A test of hand separators

dc.contributor.authorMcCrone, Edwin William
dc.descriptionCitation: McCrone, Edwin William. A test of hand separators. Senior thesis, Kansas State Agricultural College, 1903.
dc.descriptionMorse Department of Special Collections
dc.description.abstractIntroduction: Within recent years there has been invented a machine which has revolutionized the dairy business. This machine is the hand centrifugal separator. The first machines were comparatively simple affairs, the essential feature of which was a cylindrical bowl, which by means of a suitable mechanism was given a rotary motion with great speed. The milk was fed into the top of the bowl and came out at openings made for the purpose. This simple machine had a great advantage over the old system of gravity setting. It was but a short time however after the original machine was invented, until others went to work to make improvements, which resulted in several new and better machines. To -day we have six different machines which are sold quite largely in the west and there is intense rivalry among the manufacturers. The manufacturers of these machines advertise extensively and each manufacturer claims to have the machine which will skim the closest, run the easiest, and last the longest. All of this is very confusing to the prospective purchasers many of whom have never run a separator and have no basis on which to form an opinion of the merits of a machine. In order to in some measure overcome these difficulties an experiment was undertaken to test the respective merits of six of the machines in most common use, namely: DeLaval, Sharpless, Empire, Iowa Dairy, National, and United States. While this test is in many ways not all that could be wished for it is hoped that it may at least be a help to any one wishing to select a separator. It is incomplete in that it was made with but one machine of each kind and that it was not continued as long as could be desired. However we have made tests under some of the more common adverse conditions likely to be encountered on the farm or dairy. It is hoped also that the care and accuracy with which it has been conducted may in some small degree compensate for the incompleteness which characterizes some of its parts.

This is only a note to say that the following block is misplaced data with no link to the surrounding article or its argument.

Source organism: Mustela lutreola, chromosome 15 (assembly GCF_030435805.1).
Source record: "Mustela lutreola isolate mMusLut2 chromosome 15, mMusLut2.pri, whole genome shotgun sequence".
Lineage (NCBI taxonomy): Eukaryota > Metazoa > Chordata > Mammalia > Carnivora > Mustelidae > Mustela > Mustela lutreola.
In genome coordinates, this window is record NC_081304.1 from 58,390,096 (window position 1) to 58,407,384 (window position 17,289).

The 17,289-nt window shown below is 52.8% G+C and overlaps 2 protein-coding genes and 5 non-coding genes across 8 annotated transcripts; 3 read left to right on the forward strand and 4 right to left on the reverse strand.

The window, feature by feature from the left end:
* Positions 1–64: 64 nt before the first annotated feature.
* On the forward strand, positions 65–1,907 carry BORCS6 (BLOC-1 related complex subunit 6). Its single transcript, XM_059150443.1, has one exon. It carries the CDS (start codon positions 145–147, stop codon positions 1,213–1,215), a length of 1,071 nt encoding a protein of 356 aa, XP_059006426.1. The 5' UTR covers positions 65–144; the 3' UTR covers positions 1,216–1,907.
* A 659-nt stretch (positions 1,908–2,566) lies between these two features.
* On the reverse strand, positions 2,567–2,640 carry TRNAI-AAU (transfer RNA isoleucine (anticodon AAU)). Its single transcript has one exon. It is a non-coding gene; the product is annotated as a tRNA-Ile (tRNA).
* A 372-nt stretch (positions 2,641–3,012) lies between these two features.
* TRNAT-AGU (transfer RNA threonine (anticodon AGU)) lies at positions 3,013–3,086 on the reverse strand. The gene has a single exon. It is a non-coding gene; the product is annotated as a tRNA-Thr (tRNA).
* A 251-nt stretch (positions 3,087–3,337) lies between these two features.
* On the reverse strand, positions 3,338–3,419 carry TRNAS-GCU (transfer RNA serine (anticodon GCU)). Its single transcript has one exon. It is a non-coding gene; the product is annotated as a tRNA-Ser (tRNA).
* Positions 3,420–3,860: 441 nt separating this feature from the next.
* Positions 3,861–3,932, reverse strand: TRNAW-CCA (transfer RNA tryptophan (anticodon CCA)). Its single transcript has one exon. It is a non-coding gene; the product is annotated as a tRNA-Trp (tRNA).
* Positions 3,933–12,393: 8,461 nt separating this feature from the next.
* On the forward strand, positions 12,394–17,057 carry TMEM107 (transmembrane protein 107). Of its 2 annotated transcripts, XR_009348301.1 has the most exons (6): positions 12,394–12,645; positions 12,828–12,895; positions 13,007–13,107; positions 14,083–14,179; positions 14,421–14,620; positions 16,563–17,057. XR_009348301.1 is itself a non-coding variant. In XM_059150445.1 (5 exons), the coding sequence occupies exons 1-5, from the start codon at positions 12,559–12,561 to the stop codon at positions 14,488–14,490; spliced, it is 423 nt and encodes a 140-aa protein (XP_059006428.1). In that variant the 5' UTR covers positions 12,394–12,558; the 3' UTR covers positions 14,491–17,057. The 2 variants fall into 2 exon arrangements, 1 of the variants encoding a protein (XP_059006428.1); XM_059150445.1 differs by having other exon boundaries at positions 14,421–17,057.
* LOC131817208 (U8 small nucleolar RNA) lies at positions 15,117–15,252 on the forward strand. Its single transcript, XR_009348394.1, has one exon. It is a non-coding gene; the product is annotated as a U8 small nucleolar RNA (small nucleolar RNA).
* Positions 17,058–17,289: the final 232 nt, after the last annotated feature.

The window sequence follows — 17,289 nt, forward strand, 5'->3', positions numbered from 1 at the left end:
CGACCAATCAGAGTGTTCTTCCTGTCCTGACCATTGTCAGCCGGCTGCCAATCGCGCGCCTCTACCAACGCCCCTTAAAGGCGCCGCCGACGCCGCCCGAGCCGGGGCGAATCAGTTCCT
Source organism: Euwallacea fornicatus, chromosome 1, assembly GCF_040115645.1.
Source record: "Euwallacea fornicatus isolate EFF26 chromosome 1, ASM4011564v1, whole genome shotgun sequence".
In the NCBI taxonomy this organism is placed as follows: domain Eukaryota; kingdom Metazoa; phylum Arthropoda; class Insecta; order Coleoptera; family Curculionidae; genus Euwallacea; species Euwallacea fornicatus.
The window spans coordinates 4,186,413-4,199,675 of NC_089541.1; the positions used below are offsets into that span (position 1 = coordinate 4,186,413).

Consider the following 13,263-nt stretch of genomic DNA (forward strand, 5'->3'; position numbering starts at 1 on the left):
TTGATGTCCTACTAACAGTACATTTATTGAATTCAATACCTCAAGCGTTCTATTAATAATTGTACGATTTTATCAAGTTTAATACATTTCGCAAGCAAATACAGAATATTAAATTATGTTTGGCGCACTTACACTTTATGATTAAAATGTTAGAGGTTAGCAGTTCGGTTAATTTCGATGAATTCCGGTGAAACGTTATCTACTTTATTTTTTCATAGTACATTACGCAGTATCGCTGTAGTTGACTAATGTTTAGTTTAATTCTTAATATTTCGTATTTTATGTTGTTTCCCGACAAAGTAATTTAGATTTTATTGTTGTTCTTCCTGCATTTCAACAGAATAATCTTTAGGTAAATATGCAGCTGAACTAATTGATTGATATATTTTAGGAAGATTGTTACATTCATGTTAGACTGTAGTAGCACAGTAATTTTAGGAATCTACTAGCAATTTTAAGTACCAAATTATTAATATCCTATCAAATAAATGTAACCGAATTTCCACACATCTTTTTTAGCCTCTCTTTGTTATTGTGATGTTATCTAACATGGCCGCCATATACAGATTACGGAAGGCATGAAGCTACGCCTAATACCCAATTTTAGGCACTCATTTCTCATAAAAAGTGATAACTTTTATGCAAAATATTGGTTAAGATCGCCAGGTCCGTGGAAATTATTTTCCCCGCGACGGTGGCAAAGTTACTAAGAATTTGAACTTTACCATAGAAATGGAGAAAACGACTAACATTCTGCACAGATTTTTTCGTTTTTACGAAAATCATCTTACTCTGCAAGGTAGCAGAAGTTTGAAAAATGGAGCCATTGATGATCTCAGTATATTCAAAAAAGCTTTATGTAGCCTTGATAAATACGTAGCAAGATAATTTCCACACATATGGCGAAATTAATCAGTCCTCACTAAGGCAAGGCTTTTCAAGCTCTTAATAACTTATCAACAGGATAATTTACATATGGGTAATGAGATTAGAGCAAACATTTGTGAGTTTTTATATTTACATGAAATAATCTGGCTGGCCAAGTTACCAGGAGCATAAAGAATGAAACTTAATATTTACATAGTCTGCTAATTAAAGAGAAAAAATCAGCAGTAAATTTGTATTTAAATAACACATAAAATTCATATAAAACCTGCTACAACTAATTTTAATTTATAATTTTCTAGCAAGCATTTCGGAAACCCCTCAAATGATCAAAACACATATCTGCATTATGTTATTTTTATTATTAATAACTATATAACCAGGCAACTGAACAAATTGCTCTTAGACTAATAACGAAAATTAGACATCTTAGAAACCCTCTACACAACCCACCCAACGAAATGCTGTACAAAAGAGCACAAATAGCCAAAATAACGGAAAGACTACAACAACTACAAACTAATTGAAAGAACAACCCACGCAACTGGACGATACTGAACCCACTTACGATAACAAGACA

dc.rightsThe organization that has made the Item available believes that the Item is in the Public Domain under the laws of the United States, but a determination was not made as to its copyright status under the copyright laws of other countries. The Item may not be in the Public Domain under the laws of other countries. Please refer to the organization that has made the Item available for more information.
dc.subjectDairy Equipment
dc.subjectCream Separator
dc.titleA test of hand separators


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